Science Fair Project Encyclopedia
Alpha-fetoprotein (AFP) is a protein that is normally only produced in the fetus during its development. When found in adults, it can be used as a tumor marker. If high levels of AFP are found in amniotic fluid it can indicate a developmental defect in the baby. Genetic counseling is usually offered if an AFP screening test is positive.
Normal levels of alpha-fetoprotein in blood plasma are very low, though they will go up slightly during pregnancy. If levels are higher than this, it could possibly indicate that a pathological process is occurring.
Like all tumor markers, the detection of AFP by itself is not diagnostic of anything, although if it is detected it is certainly advisable to rule out the diseases could cause levels to rise. The primary reason tumour markers are used are to measure the success of a treatment (e.g. chemotherapy), if levels of AFP are going down, it is an indication that a disease is improving.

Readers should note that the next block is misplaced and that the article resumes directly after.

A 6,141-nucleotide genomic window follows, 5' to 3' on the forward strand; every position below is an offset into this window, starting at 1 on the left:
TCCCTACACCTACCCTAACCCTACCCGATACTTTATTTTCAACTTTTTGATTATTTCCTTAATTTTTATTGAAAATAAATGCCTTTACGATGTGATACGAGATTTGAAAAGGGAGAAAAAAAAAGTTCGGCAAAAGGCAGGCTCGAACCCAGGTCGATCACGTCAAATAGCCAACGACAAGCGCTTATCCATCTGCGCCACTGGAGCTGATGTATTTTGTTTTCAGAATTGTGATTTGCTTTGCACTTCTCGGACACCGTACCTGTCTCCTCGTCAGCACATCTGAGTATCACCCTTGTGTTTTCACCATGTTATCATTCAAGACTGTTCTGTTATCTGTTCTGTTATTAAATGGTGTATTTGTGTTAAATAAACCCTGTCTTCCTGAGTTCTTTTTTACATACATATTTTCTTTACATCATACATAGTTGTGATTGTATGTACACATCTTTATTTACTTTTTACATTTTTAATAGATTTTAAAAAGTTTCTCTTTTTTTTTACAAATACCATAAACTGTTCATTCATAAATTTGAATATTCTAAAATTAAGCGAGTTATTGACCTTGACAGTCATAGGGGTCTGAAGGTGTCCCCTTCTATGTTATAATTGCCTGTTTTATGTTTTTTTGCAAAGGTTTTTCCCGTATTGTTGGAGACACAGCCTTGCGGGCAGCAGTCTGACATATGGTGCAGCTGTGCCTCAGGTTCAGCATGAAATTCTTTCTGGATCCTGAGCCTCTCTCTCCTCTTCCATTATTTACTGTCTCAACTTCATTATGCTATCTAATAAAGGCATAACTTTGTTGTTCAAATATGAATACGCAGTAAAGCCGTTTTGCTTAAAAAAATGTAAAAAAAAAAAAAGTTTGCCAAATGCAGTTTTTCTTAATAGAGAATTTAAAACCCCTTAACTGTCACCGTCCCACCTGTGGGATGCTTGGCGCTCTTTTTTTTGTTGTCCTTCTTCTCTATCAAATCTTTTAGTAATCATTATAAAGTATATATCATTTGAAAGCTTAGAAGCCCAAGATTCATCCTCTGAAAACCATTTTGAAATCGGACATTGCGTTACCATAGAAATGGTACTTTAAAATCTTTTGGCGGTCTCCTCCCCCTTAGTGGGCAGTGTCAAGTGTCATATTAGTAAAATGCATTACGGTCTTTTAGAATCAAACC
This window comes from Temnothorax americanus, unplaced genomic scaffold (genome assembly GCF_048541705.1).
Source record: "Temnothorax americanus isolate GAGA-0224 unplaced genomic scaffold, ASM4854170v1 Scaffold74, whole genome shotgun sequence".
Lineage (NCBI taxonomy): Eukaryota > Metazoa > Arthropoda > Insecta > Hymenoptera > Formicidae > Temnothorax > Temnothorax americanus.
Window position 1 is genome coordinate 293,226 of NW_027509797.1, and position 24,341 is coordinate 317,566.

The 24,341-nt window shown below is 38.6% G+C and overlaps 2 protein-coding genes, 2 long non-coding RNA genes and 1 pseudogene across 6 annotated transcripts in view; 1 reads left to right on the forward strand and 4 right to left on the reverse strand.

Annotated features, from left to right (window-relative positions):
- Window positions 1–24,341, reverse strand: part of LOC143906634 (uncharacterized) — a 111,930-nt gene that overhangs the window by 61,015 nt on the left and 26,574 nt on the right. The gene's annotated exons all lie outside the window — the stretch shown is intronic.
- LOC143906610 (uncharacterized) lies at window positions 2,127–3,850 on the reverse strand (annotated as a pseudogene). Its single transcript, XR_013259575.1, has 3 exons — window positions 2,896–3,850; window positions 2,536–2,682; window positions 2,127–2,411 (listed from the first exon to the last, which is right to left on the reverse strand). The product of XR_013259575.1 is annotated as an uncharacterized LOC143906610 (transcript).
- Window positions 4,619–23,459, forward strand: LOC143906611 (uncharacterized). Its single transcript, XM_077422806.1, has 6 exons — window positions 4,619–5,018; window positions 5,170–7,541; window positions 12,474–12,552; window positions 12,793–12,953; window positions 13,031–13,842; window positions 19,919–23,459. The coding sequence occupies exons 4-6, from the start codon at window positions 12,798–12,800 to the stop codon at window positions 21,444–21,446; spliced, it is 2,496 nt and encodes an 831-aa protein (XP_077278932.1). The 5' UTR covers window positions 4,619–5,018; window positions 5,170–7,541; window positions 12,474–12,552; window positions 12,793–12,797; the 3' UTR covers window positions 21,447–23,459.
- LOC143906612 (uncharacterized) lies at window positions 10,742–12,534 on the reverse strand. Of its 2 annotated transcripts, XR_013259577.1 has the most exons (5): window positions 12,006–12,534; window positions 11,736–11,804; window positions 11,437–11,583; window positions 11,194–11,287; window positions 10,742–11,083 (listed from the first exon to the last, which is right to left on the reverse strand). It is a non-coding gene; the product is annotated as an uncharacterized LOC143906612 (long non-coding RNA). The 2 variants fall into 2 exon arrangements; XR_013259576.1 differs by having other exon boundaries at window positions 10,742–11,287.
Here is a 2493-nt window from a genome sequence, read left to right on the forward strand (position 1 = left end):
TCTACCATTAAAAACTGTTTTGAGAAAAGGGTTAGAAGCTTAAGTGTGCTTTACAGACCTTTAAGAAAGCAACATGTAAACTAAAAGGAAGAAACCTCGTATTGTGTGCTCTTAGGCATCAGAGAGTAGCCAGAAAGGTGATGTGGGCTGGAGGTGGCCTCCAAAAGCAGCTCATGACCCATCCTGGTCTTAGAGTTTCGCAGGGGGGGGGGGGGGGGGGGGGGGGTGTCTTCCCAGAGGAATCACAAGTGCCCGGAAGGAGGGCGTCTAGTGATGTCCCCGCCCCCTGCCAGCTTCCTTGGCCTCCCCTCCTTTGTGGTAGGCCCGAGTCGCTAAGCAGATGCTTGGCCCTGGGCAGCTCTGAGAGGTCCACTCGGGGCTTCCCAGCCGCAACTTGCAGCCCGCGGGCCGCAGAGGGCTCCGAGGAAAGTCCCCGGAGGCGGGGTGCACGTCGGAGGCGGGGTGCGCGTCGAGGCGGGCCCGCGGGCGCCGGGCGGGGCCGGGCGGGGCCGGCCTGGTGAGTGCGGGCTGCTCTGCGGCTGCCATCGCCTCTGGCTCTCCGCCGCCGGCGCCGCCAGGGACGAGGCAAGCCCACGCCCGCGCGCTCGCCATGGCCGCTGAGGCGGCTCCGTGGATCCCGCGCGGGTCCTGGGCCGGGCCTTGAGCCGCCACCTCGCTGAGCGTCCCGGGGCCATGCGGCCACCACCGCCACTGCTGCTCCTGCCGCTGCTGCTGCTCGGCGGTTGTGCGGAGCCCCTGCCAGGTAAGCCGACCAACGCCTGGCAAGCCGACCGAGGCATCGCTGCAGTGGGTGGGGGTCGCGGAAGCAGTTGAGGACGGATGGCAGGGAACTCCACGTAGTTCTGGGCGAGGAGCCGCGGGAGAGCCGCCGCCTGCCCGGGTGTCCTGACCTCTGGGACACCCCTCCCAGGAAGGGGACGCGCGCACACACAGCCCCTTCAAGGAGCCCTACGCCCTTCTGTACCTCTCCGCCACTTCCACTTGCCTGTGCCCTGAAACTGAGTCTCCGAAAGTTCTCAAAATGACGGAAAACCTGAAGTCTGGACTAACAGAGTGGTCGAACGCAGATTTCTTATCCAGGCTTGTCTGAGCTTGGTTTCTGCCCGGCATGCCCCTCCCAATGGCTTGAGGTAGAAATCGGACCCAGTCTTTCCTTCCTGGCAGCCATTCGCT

High AFP in non-pregnant adult
The two most devastating conditions in an adult that cause elevated AFP in an adult are testicular cancer and hepatocellular carcinoma (HCC) (a type of liver cancer). Hepatocellular carcinoma will often increase AFP levels dramatically.
High AFP in amniotic fluid
An amniocentesis can be done if an abnormality of a foetus is suspected.
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